It is Sunday and I am feeling ridiculously sorry for myself. Don’t panic, you have not missed Friday and Saturday it is just I have decided to give this diary a little introductory bit.
I have washed my hair (I can highly recommend Toss Liquid Laundry Detergent, gives a lovely soft feel) and cleaned the toilet. Someone in the block of flats which overlooks our little compound is listening to first a Take That compilation and then Terry Jack’s Seasons in the Sun. At least it is robust competition for the singing coming from the churches which we have on three sides. Having said which, stand anywhere in Nairobi and you have churches on three sides of you. It makes Rome look positively Godless. I have just walked up the road to Shalom for milky coffee and free wifi. The cloud of dust which enveloped me as the cars passed on their way to Cornerstone Church has mean that the Toss will have to come out again later. I am about to log on and watch the Moto GP. Vale is in trouble, qualified on the second row and is having dreadful trouble with his Bridgestones – no feel and serious degradation. If it hots up out there he could be toast. Which will not help my mood. The last thing I need to see right now is a laughing Lorenzo.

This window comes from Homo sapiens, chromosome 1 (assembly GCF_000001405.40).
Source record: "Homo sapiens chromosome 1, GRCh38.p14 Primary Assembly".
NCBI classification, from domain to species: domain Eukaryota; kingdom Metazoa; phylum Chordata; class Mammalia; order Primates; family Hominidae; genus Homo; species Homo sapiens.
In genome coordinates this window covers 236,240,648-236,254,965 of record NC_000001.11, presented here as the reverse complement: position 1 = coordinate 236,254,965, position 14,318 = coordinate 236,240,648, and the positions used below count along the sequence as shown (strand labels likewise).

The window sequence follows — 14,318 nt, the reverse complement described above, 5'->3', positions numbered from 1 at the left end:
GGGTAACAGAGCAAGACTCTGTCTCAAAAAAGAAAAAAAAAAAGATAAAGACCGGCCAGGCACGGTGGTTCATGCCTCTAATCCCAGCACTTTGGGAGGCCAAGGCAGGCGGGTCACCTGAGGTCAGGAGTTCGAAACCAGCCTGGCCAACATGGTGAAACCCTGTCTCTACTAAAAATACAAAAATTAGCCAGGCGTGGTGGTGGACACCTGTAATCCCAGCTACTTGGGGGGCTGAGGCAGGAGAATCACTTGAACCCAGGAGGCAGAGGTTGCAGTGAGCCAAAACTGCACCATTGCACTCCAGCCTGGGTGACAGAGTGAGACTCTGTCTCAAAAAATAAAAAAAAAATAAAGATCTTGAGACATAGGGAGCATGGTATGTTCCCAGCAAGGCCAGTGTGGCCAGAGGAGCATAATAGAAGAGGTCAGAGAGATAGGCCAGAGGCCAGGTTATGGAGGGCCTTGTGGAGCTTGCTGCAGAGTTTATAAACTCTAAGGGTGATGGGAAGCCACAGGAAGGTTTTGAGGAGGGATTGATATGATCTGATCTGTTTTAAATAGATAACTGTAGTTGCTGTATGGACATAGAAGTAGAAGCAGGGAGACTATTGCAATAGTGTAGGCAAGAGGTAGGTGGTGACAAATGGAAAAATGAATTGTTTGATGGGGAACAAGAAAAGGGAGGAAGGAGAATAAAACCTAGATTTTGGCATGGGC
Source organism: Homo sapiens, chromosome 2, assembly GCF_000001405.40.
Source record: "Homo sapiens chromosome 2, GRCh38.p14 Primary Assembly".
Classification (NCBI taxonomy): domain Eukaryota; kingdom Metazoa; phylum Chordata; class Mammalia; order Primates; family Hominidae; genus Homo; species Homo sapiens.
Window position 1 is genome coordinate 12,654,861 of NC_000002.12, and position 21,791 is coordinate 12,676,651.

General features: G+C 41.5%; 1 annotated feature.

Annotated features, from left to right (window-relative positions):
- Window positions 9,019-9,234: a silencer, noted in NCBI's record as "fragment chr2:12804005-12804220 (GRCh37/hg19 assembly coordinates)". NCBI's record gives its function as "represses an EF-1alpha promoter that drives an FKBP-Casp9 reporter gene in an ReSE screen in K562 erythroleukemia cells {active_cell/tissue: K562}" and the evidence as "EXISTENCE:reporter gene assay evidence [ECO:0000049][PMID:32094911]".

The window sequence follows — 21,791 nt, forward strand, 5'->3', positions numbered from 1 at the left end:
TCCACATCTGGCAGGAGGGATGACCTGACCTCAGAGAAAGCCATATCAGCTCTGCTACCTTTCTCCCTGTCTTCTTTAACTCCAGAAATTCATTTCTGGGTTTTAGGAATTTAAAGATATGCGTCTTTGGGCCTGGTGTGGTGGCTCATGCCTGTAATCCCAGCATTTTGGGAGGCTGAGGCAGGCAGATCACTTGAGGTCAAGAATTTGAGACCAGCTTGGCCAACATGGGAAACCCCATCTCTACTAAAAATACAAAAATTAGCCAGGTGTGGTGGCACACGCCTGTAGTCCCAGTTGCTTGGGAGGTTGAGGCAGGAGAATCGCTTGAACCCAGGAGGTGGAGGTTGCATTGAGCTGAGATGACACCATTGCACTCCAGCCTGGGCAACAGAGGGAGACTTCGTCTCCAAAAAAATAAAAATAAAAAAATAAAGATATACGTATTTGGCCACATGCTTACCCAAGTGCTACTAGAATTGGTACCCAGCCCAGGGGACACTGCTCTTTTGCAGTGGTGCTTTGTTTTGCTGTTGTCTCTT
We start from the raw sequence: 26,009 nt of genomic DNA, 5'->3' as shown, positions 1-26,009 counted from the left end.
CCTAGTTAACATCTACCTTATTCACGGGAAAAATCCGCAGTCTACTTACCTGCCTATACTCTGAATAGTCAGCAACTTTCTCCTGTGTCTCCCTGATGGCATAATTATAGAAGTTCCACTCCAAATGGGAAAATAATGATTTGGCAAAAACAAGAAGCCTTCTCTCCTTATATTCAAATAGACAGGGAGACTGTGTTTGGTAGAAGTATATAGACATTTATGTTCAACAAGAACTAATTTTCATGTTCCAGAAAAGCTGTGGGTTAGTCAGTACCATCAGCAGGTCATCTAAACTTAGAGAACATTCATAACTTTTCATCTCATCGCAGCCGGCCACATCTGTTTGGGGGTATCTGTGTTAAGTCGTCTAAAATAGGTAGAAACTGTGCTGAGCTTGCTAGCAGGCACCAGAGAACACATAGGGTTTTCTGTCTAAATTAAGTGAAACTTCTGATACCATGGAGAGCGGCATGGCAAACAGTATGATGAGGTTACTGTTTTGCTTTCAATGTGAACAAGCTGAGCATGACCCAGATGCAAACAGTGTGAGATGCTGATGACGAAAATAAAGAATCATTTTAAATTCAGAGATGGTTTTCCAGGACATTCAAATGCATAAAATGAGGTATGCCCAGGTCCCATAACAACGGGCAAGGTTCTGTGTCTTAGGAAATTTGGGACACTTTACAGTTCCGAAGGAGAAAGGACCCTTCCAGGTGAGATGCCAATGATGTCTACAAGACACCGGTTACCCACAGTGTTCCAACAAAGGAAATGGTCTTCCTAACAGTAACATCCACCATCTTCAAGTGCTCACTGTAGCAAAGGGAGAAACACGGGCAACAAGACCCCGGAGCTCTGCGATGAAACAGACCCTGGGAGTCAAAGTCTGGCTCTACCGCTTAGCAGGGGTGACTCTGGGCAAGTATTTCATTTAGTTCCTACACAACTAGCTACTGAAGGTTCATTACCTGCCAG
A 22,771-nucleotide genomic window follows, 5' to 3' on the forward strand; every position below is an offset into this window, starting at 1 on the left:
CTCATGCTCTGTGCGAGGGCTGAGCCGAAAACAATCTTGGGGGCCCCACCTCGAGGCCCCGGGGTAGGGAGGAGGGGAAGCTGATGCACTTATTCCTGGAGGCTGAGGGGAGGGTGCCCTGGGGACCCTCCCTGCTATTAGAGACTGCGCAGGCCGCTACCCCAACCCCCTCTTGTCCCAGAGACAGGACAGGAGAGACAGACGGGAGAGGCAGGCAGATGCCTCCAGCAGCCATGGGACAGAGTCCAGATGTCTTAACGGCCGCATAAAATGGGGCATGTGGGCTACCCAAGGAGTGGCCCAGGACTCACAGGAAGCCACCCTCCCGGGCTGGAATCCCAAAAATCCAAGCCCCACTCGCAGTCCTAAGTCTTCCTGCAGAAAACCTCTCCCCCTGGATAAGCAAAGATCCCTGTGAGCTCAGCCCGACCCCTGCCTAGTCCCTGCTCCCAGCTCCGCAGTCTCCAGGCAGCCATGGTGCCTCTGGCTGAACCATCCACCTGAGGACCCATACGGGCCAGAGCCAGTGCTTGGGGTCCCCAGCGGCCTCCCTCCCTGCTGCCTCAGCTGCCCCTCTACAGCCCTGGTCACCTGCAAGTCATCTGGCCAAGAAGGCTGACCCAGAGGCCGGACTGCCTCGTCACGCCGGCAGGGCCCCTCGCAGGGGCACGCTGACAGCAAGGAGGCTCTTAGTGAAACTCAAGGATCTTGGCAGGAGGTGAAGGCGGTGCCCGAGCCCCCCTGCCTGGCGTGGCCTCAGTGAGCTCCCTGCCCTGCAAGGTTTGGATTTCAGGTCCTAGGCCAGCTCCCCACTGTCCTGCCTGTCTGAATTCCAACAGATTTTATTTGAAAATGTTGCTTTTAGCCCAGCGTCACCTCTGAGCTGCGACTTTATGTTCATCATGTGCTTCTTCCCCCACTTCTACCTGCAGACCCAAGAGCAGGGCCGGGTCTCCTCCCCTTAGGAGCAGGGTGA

Anyway … the diary
Friday 25th September
My friend Rebecca is dead. She died last night. We have been WhatsApping each other morning and night but she stopped replying on Wednesday. I don’t really know what to do. She was so sick and in such pain and people are saying things like “she is at peace now” but I know Rebecca would rather not be at peace and be back here with Bertie and Strictly on a Saturday night and a good roast chicken and a cheeky MummyJuice. Rebecca saved my life. When I was in what they are wont to call “a bad place” and doing all manner of silly things of a hugely self-destructive nature, she saved me. She would just not let go until I sorted myself out. And now she is dead.
I am at Shalom for a meeting with Catherine, who is Our Lady In Thika and of The Maasai. I am posting a diary when I read a posting from a mutual friend on FB. I have just WhatsApped her an hour ago (Her code name Sweet Pea, Me code name Tiger).